Forget protests, you do not find ordinary people standing up for AAP on social media. You do not hear people express any shock or dismay about what is being done to the AAP. It’s all par for the course.

By contrast, even in the Congress party’s worst days you will find supporters and sympathisers aplenty. In UP and Bihar, you’ll find enough people to stand up for Akhilesh Yadav, Tejashwi Yadav and even Mayawati, even when they’re not at their best.

Everyone left the building

What explains the lack of sympathy for the AAP is the ideological suicide the party has committed. Until about 2019-20, the AAP managed to evade the ideology question. They presented themselves as ideology-free, committed to governance and welfare without being trapped in questions of ideology.

Since then, the AAP has played footsie with left and right alike. One day they sound secular and one day they sound communal. One day they are supporting the BJP’s ideological agenda and the next day they are fighting the BJP.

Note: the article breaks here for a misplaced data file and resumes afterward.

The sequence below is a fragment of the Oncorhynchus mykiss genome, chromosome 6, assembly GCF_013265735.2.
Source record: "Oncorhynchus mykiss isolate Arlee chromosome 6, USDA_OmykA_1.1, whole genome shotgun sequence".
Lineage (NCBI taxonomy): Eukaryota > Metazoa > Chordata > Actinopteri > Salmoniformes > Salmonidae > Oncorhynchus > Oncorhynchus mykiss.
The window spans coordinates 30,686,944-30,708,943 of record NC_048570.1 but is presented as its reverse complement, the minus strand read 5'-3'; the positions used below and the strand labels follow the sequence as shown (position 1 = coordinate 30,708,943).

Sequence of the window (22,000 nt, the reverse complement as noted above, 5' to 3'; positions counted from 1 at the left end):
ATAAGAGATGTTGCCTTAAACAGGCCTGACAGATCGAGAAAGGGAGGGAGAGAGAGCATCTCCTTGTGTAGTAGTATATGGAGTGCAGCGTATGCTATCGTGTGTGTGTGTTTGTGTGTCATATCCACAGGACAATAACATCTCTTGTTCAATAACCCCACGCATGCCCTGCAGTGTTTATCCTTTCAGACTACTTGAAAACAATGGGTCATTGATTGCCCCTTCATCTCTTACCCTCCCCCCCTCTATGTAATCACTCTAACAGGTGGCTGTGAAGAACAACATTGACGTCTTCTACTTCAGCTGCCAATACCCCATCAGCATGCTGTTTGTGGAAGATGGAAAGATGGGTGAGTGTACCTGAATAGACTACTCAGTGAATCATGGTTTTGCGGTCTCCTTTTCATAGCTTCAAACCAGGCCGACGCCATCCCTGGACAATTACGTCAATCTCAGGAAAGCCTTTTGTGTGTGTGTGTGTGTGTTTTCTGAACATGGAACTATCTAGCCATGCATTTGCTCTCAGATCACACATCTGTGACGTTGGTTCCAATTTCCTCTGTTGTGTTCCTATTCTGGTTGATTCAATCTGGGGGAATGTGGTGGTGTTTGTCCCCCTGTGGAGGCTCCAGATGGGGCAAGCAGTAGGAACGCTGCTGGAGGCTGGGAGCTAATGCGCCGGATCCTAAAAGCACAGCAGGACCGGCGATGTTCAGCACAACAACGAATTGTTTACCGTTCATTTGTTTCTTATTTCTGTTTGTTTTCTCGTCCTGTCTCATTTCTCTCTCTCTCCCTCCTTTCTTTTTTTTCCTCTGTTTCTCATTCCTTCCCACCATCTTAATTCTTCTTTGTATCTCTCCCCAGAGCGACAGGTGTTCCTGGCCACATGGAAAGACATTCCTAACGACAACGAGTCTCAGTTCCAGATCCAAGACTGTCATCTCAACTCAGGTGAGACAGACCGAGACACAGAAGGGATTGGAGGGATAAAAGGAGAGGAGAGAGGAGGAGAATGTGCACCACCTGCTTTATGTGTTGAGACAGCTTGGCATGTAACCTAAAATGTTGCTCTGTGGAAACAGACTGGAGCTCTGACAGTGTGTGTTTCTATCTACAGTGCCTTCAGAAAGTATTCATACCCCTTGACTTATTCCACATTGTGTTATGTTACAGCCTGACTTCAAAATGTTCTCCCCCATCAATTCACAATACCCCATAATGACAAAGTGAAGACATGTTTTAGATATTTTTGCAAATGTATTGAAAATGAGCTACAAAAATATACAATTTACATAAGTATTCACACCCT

Kejriwal has surrounded himself with young, enthusiastic political novices who will deflect the party’s wishy-washy stance on ideology. Depending on the ideological ‘experiment’, they are upto, critics could be labelled as ‘stupid liberals’ or ‘agents’ of other political forces.

The result is that today there is nobody left to stand up for the AAP. The reason why parties like BJP and Congress always have at least some people willing to speak up for them is ideology. When all else fails, core ideological support remains. The patronage-based vote of the poor is not enough to get a party going for the long run.

Kejriwal’s ideological flip-flops have meant that left, right and centre all have a deep distrust of the AAP. Nobody wants to defend AAP today and feel stupid tomorrow when they do another ideological manoeuvre.

It is for this reason why the Congress and the INDIA alliance must also be careful of Kejriwal. When they don’t need you anymore, AAP and Kejriwal are the best use-and-throw artists.